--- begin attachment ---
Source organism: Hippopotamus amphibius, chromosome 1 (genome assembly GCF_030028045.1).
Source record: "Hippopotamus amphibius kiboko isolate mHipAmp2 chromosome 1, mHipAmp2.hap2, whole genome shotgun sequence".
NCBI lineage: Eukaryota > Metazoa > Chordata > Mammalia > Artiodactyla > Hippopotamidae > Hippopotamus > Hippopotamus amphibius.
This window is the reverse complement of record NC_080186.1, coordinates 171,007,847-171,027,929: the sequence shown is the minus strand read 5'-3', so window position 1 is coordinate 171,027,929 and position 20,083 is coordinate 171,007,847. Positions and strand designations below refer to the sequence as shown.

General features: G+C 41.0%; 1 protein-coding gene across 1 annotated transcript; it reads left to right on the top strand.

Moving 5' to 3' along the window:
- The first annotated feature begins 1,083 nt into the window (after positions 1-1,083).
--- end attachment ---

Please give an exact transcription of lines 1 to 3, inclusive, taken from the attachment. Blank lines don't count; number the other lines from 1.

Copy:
Source organism: Hippopotamus amphibius, chromosome 1 (genome assembly GCF_030028045.1).
Source record: "Hippopotamus amphibius kiboko isolate mHipAmp2 chromosome 1, mHipAmp2.hap2, whole genome shotgun sequence".
NCBI lineage: Eukaryota > Metazoa > Chordata > Mammalia > Artiodactyla > Hippopotamidae > Hippopotamus > Hippopotamus amphibius.